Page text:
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Books and magazines slamming South Korea are flying from the shelves of bookstores, and while some involved are happy with soaring sales, others in the industry worry about the trend.

One publication that cashed in was Takarajima, a monthly magazine, which ran a feature story ridiculing South Korea in its year-end edition in 2013.

“We sold more copies than normal,” said Toru Miyagawa, editor-in-chief. In fact, the edition sold 30 percent more than usual.

Titled “The reality of South Korea: hated worldwide and obsessed with anti-Japan sentiment,” the edition portrayed South Korea as a nation founded on nothing but anti-Japanese resentment.

“We suddenly realized that people wish to read such stories,” said Miyagawa. His magazine has focused on South Korea ever since.

While weekly magazines have for some time run sensationalist stories about Japanese attitudes toward South Korea and China, Takarajima has “no intention of fueling the trend,” Miyagawa, 43, said.

Nonetheless, Takarajima is known for covering subjects considered taboo and it believes the sales speak for themselves. One edition sold 60 percent more copies year on year.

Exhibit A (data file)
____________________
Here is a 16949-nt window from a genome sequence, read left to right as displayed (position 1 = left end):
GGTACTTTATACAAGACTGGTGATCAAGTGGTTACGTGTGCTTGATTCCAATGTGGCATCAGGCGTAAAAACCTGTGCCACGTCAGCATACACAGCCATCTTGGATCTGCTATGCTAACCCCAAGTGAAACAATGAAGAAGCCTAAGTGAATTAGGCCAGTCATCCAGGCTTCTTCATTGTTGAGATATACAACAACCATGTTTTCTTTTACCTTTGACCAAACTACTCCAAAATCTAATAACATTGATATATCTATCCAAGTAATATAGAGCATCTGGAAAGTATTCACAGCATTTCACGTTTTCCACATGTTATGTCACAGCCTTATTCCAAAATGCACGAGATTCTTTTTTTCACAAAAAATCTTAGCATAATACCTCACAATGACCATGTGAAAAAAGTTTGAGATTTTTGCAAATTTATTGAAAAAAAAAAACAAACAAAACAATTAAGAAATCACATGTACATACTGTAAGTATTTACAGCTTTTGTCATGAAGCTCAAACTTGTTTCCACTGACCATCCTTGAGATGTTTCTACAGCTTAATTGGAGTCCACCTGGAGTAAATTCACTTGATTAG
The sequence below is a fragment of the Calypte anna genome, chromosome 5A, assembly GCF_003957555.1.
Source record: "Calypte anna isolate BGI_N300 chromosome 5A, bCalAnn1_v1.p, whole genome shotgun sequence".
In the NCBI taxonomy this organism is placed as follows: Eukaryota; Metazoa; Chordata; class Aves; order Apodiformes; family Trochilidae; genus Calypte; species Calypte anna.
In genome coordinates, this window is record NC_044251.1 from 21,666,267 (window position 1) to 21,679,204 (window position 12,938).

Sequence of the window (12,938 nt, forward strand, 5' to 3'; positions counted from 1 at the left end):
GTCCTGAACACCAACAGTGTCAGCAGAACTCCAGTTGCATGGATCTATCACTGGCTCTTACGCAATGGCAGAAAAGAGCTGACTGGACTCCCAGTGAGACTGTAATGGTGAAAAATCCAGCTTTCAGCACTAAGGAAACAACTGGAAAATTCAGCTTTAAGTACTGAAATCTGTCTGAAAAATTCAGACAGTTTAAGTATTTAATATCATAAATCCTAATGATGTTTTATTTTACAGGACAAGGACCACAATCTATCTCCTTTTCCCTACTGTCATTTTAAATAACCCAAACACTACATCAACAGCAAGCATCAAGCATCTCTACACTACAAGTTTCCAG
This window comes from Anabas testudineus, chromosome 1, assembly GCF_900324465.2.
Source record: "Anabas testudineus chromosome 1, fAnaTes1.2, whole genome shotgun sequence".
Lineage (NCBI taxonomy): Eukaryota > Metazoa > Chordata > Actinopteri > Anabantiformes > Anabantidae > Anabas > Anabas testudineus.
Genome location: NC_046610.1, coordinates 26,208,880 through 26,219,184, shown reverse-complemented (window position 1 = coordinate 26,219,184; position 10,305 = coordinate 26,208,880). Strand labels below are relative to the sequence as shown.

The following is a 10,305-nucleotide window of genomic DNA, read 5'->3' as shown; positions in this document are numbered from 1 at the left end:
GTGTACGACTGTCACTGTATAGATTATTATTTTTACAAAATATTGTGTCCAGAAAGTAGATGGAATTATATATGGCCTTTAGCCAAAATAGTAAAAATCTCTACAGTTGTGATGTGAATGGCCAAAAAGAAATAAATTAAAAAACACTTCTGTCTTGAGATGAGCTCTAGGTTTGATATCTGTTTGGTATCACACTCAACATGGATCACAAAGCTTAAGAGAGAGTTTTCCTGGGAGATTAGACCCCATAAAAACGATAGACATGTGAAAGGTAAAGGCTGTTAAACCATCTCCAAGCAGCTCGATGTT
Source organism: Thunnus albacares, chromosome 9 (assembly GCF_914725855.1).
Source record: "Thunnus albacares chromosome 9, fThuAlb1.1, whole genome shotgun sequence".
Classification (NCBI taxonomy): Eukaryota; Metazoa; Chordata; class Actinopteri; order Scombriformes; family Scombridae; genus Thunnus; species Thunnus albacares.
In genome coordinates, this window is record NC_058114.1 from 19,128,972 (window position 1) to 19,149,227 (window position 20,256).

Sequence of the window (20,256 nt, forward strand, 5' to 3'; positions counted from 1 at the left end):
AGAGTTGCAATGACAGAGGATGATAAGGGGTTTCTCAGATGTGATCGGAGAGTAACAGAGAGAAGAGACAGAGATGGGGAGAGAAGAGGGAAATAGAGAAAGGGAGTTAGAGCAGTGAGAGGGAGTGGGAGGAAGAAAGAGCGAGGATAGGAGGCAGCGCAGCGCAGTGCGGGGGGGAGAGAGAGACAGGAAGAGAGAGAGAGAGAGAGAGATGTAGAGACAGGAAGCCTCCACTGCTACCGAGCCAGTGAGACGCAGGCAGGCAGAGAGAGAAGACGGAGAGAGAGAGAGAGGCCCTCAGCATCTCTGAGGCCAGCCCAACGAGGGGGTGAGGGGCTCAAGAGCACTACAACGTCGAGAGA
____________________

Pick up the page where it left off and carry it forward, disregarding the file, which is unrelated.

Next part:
“Readership among those in their 50s and 60s has increased sharply,” Miyagawa said.

“Hatred of South Korea and China is not our magazine’s main characteristic,” he added. “Undeniably, there are readers. But I don’t think the trend will continue for a long time and I’m afraid there will be some kind of swingback.”

In bookstores, too, publications criticizing or ridiculing South Korea are widely displayed in nonfiction and current-affairs sections.

“The trend isn’t healthy but there is no other choice because they sell well,” said a salesclerk at a large bookstore in a business district in Tokyo. The clerk declined to be named.

A worker at another bookstore said, “We place (anti-South Korea) books in prominent sections as they are in strong demand. We cannot hide them away because we would strip people of a forum for freedom of opinion if we do so.”

At least one publisher is urging cooler heads to prevail. Kawade Shobo Shinsha sent a fax to bookstores across Japan in mid-May proposing in-store fairs promoting objective publications about social issues, such as patriotism. The titles include some by Kawade, but a number from other publishers as well. Around 100 bookstores have agreed to hold the fairs.

The event is not aimed at countering anti-South Korea and anti-China books “with more hatred,” a Kawade official said. “We would like to show that there is a variety of values and facts.”

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